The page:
A “higher-than-usual” number of apparent allergic reactions prompted California’s epidemiologist to recommend the state pause administering one batch of Moderna’s COVID-19 vaccine.
Fewer than 10 people required medical attention during a 24-hour time period after receiving doses from a lot by Moderna administered at a community vaccination clinic, State Epidemiologist Erica Pan said Sunday, per The Hill.
The Associated Press reported six San Diego healthcare workers had allergic reactions to vaccines received Jan. 14 at a mass vaccination center. The site now is using other vaccines after being temporarily closed.
More than 330,000 doses from that Moderna lot had been distributed to 287 California providers and arrived Jan. 5-12.
Moderna had not return a request for comment from The Hill.
Pan said an investigation by the state, Moderna, the Centers for Disease Control and Prevention, and the Food and Drug Administration needed to be completed before providers administer more vaccines from the lot.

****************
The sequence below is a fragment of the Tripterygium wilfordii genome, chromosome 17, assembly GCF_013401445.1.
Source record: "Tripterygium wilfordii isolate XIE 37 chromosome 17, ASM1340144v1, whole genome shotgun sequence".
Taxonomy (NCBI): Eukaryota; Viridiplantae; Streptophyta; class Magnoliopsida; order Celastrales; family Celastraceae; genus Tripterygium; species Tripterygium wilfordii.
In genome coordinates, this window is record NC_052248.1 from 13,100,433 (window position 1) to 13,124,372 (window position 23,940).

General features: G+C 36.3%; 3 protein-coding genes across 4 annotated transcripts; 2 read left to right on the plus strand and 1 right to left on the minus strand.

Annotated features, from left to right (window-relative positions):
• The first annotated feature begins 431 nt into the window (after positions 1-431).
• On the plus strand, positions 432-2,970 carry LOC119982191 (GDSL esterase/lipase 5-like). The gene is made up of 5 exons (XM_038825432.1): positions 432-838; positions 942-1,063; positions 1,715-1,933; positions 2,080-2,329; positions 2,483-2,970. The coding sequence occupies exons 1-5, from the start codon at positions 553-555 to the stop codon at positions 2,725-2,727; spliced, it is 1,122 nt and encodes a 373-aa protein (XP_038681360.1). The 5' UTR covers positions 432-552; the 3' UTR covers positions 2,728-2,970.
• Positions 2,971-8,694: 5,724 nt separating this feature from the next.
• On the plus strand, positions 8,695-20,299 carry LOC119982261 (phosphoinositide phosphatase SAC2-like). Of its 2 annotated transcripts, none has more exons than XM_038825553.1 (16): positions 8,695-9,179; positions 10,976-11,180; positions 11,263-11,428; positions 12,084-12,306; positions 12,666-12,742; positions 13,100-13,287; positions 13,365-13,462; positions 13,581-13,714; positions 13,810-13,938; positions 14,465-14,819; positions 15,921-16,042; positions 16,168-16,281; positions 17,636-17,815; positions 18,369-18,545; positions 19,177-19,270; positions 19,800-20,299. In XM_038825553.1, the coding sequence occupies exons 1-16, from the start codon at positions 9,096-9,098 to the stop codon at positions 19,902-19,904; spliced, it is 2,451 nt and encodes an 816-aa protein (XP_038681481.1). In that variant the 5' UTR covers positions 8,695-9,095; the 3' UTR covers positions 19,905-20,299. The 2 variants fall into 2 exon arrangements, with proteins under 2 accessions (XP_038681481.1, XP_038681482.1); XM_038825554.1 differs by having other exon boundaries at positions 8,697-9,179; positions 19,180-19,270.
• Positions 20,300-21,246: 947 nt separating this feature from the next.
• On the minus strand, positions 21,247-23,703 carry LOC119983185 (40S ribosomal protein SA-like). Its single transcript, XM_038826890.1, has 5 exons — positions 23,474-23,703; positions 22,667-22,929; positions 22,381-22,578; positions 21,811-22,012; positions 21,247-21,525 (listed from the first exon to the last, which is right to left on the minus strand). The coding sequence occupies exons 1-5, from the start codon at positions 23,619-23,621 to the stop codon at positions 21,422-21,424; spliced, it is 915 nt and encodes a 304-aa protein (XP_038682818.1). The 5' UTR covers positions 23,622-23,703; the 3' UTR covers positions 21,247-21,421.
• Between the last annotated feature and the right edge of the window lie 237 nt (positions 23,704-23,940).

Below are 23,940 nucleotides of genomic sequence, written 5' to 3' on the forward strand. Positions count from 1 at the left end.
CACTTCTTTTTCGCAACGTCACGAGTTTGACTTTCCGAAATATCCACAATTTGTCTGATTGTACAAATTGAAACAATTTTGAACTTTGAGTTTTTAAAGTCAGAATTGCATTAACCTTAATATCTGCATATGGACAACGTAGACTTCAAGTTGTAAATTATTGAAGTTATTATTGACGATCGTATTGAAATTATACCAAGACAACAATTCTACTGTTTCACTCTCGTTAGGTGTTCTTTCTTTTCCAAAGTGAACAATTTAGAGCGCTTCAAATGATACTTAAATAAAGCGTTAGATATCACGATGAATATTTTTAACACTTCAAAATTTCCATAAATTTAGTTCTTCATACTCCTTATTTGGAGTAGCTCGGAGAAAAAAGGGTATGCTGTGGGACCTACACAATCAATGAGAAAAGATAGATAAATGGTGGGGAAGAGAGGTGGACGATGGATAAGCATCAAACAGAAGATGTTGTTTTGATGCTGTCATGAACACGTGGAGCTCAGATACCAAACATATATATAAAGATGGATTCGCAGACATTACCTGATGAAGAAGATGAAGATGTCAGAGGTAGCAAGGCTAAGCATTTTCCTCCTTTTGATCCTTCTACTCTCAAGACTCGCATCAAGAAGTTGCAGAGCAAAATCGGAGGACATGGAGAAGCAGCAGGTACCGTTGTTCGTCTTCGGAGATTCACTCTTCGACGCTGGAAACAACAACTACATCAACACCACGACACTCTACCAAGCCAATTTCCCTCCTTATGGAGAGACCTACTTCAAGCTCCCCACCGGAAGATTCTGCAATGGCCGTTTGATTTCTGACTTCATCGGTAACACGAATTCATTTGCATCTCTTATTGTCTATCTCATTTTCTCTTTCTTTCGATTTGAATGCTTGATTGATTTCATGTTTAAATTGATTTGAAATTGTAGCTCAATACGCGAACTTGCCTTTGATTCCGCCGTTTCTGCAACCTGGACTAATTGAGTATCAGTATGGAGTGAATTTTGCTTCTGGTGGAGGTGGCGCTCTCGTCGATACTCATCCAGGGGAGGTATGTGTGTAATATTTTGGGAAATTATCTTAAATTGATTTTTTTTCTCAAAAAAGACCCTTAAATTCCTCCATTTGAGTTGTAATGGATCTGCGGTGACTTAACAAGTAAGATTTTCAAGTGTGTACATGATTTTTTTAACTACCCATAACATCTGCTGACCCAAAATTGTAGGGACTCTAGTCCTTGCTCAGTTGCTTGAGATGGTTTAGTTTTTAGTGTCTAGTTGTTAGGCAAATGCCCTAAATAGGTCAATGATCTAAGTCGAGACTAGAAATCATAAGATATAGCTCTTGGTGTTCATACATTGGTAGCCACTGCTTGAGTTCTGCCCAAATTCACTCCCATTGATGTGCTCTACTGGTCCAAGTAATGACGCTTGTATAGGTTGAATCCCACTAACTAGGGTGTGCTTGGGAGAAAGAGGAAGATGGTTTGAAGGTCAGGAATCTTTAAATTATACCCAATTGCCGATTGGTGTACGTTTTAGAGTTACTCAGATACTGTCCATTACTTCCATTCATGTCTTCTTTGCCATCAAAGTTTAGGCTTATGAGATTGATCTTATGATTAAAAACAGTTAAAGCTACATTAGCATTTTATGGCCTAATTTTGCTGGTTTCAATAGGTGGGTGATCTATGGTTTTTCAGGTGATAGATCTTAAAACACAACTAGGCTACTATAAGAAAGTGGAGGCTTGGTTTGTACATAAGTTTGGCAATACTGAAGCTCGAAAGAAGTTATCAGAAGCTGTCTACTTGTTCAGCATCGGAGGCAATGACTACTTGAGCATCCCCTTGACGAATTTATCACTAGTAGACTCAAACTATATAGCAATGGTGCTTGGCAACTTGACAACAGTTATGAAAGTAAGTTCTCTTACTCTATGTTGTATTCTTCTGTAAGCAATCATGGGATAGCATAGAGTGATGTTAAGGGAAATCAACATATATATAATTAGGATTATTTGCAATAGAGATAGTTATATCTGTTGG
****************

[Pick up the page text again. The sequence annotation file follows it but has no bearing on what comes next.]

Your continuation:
“Out of an extreme abundance of caution and also recognizing the extremely limited supply of vaccine, we are recommending that providers use other available vaccine inventory and pause the administration of vaccines from Moderna Lot 041L20A until the investigation by the CDC, FDA, Moderna, and the state is complete,” Pan said in a statement.
“We will provide an update as we learn more.”
The risk of a serious adverse reaction is very small, according to Pan. Data from a similar vaccine showed 1 in 100,000 was the rate in which a severe allergic reaction could be expected.
California was dealing with another record outbreak threatening hospital capacity. The state reported 2.97 million coronavirus cases Monday and more than 33,000 coronavirus deaths.
The state had administered more than 1 million coronavirus doses, according to data from the CDC, or 2,716 doses per 100,000 people.
The state last week expanded vaccine eligibility to anyone aged 65 or over.
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